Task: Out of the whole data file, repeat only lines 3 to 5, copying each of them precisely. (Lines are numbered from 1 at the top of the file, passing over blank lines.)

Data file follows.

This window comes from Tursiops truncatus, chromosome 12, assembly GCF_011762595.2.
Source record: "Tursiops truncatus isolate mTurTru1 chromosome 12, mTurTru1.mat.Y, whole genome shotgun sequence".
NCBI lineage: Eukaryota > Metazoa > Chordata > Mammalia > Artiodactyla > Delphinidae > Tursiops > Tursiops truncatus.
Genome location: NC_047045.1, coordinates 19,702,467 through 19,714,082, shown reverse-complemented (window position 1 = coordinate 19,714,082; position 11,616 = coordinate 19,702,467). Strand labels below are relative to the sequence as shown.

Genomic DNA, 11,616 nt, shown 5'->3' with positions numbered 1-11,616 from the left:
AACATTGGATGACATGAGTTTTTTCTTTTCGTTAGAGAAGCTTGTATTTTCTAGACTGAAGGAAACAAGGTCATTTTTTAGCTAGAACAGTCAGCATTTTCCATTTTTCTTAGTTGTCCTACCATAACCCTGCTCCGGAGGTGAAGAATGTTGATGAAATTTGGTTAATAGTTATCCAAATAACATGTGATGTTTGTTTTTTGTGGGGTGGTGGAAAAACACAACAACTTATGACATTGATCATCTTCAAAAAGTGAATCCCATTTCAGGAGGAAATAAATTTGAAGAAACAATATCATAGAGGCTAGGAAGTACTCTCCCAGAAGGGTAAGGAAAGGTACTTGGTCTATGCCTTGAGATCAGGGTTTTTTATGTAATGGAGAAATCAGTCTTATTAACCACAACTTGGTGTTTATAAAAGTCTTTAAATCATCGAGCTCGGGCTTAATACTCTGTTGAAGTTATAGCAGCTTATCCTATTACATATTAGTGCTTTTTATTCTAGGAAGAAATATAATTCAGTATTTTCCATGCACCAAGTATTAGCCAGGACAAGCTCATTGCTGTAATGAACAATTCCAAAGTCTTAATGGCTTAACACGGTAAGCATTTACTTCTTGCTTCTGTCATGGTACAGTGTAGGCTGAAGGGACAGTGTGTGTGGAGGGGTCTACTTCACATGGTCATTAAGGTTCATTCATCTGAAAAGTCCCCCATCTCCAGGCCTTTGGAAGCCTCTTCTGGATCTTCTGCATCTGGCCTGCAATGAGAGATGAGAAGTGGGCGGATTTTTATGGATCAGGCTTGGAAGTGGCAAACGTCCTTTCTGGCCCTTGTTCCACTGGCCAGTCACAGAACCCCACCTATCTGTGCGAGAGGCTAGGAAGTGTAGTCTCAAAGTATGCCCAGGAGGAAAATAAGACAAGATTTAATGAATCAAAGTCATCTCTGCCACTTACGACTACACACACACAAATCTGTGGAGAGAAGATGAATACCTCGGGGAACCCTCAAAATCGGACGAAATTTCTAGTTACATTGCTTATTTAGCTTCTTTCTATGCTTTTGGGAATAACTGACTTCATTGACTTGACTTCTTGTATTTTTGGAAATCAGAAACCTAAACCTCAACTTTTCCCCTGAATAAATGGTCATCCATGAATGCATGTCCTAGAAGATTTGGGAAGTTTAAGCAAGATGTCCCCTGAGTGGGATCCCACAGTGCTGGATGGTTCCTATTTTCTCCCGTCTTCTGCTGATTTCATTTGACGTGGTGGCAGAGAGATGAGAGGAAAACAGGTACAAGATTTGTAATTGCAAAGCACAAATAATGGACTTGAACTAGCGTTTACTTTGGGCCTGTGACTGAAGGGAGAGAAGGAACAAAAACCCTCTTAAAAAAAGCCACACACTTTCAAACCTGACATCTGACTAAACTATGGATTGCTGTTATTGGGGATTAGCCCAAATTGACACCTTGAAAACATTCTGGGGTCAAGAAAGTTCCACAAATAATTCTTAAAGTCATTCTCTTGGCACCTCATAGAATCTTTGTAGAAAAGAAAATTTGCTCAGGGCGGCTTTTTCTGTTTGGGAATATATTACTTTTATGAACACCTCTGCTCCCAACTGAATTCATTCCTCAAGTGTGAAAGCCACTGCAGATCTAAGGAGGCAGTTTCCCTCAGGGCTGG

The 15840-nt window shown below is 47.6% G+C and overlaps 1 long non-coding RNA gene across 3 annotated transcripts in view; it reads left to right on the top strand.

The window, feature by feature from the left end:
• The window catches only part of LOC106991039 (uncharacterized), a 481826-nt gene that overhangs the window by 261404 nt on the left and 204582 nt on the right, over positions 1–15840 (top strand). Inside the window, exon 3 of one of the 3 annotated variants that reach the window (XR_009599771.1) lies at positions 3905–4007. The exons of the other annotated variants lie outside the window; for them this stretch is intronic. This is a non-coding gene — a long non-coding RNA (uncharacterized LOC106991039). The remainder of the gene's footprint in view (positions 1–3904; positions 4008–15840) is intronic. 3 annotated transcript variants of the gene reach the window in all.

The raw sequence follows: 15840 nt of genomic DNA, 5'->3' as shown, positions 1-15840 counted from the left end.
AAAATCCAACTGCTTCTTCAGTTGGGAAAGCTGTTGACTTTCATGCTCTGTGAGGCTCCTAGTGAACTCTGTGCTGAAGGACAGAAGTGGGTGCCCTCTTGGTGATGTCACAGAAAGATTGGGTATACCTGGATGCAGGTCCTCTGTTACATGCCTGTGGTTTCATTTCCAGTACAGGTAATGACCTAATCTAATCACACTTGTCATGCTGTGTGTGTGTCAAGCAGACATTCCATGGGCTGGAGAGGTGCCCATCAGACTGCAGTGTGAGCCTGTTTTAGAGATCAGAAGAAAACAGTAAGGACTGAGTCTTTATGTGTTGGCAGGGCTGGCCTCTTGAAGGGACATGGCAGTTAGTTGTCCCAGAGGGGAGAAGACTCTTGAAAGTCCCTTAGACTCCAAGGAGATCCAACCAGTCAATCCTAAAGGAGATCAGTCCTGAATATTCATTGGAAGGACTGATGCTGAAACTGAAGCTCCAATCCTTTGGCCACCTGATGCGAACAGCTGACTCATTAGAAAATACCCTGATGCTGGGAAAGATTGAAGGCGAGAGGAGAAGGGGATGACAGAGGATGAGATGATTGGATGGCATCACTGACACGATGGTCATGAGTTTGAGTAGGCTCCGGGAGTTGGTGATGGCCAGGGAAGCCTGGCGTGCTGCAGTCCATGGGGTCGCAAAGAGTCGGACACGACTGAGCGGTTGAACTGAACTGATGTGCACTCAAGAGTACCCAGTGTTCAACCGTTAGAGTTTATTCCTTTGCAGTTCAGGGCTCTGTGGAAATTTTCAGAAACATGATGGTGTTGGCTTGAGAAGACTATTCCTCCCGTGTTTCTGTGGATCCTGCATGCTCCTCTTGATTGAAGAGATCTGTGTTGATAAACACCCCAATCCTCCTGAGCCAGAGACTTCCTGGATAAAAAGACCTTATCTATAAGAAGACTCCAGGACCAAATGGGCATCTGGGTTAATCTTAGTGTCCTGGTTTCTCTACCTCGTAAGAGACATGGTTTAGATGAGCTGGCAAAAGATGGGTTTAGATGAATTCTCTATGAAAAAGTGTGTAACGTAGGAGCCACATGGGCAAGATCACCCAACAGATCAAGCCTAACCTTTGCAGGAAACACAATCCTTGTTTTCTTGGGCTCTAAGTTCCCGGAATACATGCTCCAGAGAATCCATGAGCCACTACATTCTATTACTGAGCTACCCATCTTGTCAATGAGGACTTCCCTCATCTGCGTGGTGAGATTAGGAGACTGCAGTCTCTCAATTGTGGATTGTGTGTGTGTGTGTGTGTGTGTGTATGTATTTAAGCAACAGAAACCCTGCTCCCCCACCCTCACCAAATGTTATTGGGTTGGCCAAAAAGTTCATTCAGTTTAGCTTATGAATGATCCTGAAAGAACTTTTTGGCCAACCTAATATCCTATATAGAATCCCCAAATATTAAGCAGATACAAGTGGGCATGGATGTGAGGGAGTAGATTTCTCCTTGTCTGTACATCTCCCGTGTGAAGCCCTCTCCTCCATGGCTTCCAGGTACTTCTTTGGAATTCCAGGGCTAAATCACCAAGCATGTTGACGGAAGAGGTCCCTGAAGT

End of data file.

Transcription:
NCBI lineage: Eukaryota > Metazoa > Chordata > Mammalia > Artiodactyla > Delphinidae > Tursiops > Tursiops truncatus.
Genome location: NC_047045.1, coordinates 19,702,467 through 19,714,082, shown reverse-complemented (window position 1 = coordinate 19,714,082; position 11,616 = coordinate 19,702,467). Strand labels below are relative to the sequence as shown.

Genomic DNA, 11,616 nt, shown 5'->3' with positions numbered 1-11,616 from the left: